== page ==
Burdening Crises in Sri Lanka

Photo source: Financial Times

By Naveed Qazi | Editor, Globe Upfront

Sri Lanka hasn’t seen an economic catastrophe like seen in March 2022 in seventy years. Food inflation alone rose to a record thirty percent. Essentials, such as rice, lentils and chicken, even locally produced ones, have become unaffordable for many. 

As cost of living in the tourism driven country has become unbearable, Sri Lankans have taken out to the streets. As a response, government had gagged the social media and messaging apps. The protests have settled a great unease within Rajapaksa family, whose members hold key positions in the government.

Due to a public anger, the cabinet of ministers had resigned, and a new finance minister was announced. After a few days, he too resigned. It seems that most of Sri Lankans aren’t content with Rajapaksa’s rule. Former government officials have alleged that the Rajapaksa family has hidden their multibillion-dollar fortune in bank accounts in Dubai, the Seychelles, and St. Martin. For example, according to the Pandora Papers, Nirupama Rajapaksa (a member of the family and former parliamentarian) and her husband Thirukumar Nadesan, had amassed offshore holdings of $18 million, including priceless artwork and property. At least eight members of the Rajapaksa family and their supporters have been charged with crimes, including embezzlement and corruption, and are being investigated by authorities.

Sri Lanka had already been grappling with Asia’s highest rate of inflation, because of Covid19 lockdowns. The inflation had never crossed a ten-digit figure since 2008. A currency squeeze also saw fuel shortages, with people queuing for kilometers outside petrol stations, and power cuts as long as seven hours. However, as per inputs by The Print, upper middle class and the rich in Colombo have largely remained unaffected by the ongoing economic crises, except for power cuts. Bars, events, nightclubs, and live performances have remained functional, despite the ongoing economic turmoil.

Economically, the island nation suffers from a mounting foreign debt. Cash strapped, it had taken short-term loans from India, Bangladesh and China. It was in June 2021 when Bangladesh loaned Sri Lanka $200 million. Then, in January 2022, Sri Lanka appealed to China to reschedule its debt. In February 2022, it borrowed $500m from India to buy oil. In March 2022, India paid Sri Lanka $1 billion line of credit to pay for essentials such as food and medicine. The crises has given a reason for the newly appointed central bank governor, Nandalal Weerasinghe to believe that the current economic crises would be resolved if central bank acts independently, without any political interferences. He has wanted changes in the interest rates, and expects a positive reaction from the local economic market in the coming time.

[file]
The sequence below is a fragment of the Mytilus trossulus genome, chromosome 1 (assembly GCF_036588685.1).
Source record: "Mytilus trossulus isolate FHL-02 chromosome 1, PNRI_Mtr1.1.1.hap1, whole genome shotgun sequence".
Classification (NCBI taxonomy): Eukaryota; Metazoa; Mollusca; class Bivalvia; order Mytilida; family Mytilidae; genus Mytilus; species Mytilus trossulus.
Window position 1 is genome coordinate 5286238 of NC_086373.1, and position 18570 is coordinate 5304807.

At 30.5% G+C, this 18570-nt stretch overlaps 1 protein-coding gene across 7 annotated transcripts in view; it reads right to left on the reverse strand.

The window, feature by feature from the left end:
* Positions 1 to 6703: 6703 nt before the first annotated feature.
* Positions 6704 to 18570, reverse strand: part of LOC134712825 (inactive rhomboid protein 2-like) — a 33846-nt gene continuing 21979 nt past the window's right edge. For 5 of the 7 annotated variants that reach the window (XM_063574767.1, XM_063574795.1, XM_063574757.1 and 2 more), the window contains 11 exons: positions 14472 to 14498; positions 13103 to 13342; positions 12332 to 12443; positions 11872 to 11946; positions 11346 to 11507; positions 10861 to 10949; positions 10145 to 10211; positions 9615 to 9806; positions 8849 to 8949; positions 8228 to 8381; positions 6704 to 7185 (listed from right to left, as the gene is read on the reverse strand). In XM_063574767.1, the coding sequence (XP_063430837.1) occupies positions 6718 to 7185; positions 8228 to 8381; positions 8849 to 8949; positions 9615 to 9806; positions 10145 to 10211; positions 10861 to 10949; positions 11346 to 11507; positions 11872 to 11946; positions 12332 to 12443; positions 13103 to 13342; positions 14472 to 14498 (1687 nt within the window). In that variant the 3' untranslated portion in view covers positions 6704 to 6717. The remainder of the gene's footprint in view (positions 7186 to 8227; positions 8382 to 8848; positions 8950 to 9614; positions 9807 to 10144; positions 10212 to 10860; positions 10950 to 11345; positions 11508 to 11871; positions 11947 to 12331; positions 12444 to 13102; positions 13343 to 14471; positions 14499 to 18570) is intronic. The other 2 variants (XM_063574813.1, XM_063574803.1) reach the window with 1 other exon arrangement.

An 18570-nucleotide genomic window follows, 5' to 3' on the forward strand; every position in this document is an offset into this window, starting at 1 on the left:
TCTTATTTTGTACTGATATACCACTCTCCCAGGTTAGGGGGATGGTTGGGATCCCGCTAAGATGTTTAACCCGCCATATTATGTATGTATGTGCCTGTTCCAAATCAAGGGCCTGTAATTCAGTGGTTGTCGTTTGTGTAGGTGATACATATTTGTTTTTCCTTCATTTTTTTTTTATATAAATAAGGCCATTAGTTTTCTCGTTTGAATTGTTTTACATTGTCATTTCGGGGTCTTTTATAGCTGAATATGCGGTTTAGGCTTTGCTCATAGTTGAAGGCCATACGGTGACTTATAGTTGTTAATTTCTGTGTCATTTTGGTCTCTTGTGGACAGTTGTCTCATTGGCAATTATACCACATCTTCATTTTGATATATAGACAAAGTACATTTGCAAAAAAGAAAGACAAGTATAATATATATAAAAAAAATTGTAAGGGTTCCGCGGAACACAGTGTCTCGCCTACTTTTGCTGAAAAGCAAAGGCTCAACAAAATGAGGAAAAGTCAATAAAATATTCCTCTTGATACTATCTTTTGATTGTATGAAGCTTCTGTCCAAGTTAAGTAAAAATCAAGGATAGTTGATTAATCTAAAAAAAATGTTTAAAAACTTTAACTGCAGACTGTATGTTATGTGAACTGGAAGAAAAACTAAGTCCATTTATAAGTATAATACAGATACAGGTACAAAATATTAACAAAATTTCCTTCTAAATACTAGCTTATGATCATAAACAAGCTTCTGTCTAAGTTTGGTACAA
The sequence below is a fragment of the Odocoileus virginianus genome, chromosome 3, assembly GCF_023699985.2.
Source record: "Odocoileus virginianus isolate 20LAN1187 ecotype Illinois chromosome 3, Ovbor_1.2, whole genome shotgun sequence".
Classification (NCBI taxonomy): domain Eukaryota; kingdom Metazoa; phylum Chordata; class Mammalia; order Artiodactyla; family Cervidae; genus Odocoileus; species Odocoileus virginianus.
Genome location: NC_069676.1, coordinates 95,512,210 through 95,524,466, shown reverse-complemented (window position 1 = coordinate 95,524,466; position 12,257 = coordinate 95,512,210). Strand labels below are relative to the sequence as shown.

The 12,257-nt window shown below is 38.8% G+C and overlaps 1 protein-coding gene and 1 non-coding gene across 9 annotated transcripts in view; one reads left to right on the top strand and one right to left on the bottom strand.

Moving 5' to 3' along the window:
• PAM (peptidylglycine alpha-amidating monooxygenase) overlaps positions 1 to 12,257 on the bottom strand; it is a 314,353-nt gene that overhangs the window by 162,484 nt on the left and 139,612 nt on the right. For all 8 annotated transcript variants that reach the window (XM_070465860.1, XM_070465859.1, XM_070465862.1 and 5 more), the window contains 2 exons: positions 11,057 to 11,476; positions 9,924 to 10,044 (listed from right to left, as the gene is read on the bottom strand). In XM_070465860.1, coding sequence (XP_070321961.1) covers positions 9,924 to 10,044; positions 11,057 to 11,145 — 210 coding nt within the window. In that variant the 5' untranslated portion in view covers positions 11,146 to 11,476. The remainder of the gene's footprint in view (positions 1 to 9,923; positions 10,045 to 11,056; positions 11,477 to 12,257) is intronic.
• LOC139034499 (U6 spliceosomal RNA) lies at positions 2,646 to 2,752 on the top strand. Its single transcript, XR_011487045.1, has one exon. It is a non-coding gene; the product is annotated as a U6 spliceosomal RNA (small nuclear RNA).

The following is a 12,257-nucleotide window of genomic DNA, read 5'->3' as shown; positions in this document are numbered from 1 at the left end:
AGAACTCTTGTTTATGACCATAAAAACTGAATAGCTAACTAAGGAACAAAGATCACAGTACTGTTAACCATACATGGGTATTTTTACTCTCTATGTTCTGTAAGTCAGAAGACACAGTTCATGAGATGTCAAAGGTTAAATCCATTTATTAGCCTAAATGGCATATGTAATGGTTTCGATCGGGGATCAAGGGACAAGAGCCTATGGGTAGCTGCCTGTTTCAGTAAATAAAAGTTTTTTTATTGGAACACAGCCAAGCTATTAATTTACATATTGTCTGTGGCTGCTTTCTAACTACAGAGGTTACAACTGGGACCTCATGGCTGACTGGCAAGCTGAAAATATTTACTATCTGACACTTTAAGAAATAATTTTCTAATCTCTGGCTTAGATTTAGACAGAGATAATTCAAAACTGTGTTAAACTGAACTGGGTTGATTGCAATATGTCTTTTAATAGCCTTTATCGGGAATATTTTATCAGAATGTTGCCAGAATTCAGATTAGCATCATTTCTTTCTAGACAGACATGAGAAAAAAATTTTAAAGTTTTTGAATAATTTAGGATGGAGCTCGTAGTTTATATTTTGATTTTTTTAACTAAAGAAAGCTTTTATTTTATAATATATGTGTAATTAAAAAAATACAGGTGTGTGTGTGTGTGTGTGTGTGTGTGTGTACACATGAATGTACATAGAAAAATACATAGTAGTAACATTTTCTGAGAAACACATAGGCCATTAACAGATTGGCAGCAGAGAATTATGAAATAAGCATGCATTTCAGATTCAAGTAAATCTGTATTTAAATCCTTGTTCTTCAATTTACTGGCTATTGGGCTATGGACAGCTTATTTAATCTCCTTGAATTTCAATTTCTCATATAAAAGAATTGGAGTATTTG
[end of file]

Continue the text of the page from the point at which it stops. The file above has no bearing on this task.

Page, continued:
As of February 2022, Sri Lanka had only $2.1 billion in its foreign reserve, according to its central bank. As per an al-Jazeera article written by Alia Chugtai, Rehana Thowfeek, and Mariam Ali: ‘with debt payments of about $7bn due in 2022, including $1bn in international sovereign bonds (ISB) maturing in July 2022, Sri Lanka may find itself with no usable reserves.’ The International Monetary Fund (IMF) also said that public debt has hit ‘unsustainable levels’, and foreign exchange reserves are insufficient for near-term debt payments. The IMF may initiate discussions regarding a loan programme, if possible.

Another factor concerns Foreign Direct Investment (FDI). According to government data, the FDI into Sri Lanka has decreased to $548 million in 2020, compared to $793 million in 2019 and $1.6 billion in 2018. If the FDI into a country plummets, so does the foreign currency in its reserves.

The crisis has also pushed the country’s free healthcare system to the brink. Doctors work in flashlights in hospitals due to prolonged breakouts. Other equipment such as catheter, anesthetics, and gloves are also running low. As eighty five percent of its pharmaceuticals are imported, it has created more woes. The blackouts have immensely affected small and medium business enterprises as well. Some people in Colombo are even selling their gold ornaments for survival.

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